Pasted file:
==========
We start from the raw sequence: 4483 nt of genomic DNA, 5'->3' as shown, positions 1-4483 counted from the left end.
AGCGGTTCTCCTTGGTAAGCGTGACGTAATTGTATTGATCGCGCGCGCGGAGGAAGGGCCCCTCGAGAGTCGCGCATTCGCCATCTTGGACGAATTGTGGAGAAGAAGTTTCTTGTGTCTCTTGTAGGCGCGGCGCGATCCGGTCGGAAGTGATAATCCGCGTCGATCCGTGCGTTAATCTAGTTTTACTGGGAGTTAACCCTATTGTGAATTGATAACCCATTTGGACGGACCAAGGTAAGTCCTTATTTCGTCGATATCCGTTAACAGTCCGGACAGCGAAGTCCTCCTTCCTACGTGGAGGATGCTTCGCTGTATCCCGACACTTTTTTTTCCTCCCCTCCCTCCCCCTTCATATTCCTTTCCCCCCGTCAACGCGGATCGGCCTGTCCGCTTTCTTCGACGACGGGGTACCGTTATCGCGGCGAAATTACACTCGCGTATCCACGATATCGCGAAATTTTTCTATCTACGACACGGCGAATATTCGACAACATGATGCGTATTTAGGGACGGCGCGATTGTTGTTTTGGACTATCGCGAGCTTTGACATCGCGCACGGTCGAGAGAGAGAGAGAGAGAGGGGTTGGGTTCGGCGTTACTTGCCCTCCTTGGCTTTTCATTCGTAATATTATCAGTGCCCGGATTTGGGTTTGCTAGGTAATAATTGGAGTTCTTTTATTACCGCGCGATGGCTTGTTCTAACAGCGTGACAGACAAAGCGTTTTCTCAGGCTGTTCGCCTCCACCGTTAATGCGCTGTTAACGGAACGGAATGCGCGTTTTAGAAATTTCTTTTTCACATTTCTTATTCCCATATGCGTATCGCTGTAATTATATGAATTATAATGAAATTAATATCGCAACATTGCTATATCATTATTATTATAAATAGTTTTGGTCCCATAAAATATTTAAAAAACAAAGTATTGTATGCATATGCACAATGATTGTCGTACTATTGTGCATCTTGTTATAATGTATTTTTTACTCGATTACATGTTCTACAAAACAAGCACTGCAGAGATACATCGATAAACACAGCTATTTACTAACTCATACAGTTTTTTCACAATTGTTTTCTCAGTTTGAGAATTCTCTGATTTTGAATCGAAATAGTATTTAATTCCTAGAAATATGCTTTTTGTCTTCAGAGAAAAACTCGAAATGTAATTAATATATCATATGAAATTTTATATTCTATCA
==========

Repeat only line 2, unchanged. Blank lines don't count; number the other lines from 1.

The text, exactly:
AGCGGTTCTCCTTGGTAAGCGTGACGTAATTGTATTGATCGCGCGCGCGGAGGAAGGGCCCCTCGAGAGTCGCGCATTCGCCATCTTGGACGAATTGTGGAGAAGAAGTTTCTTGTGTCTCTTGTAGGCGCGGCGCGATCCGGTCGGAAGTGATAATCCGCGTCGATCCGTGCGTTAATCTAGTTTTACTGGGAGTTAACCCTATTGTGAATTGATAACCCATTTGGACGGACCAAGGTAAGTCCTTATTTCGTCGATATCCGTTAACAGTCCGGACAGCGAAGTCCTCCTTCCTACGTGGAGGATGCTTCGCTGTATCCCGACACTTTTTTTTCCTCCCCTCCCTCCCCCTTCATATTCCTTTCCCCCCGTCAACGCGGATCGGCCTGTCCGCTTTCTTCGACGACGGGGTACCGTTATCGCGGCGAAATTACACTCGCGTATCCACGATATCGCGAAATTTTTCTATCTACGACACGGCGAATATTCGACAACATGATGCGTATTTAGGGACGGCGCGATTGTTGTTTTGGACTATCGCGAGCTTTGACATCGCGCACGGTCGAGAGAGAGAGAGAGAGAGGGGTTGGGTTCGGCGTTACTTGCCCTCCTTGGCTTTTCATTCGTAATATTATCAGTGCCCGGATTTGGGTTTGCTAGGTAATAATTGGAGTTCTTTTATTACCGCGCGATGGCTTGTTCTAACAGCGTGACAGACAAAGCGTTTTCTCAGGCTGTTCGCCTCCACCGTTAATGCGCTGTTAACGGAACGGAATGCGCGTTTTAGAAATTTCTTTTTCACATTTCTTATTCCCATATGCGTATCGCTGTAATTATATGAATTATAATGAAATTAATATCGCAACATTGCTATATCATTATTATTATAAATAGTTTTGGTCCCATAAAATATTTAAAAAACAAAGTATTGTATGCATATGCACAATGATTGTCGTACTATTGTGCATCTTGTTATAATGTATTTTTTACTCGATTACATGTTCTACAAAACAAGCACTGCAGAGATACATCGATAAACACAGCTATTTACTAACTCATACAGTTTTTTCACAATTGTTTTCTCAGTTTGAGAATTCTCTGATTTTGAATCGAAATAGTATTTAATTCCTAGAAATATGCTTTTTGTCTTCAGAGAAAAACTCGAAATGTAATTAATATATCATATGAAATTTTATATTCTATCA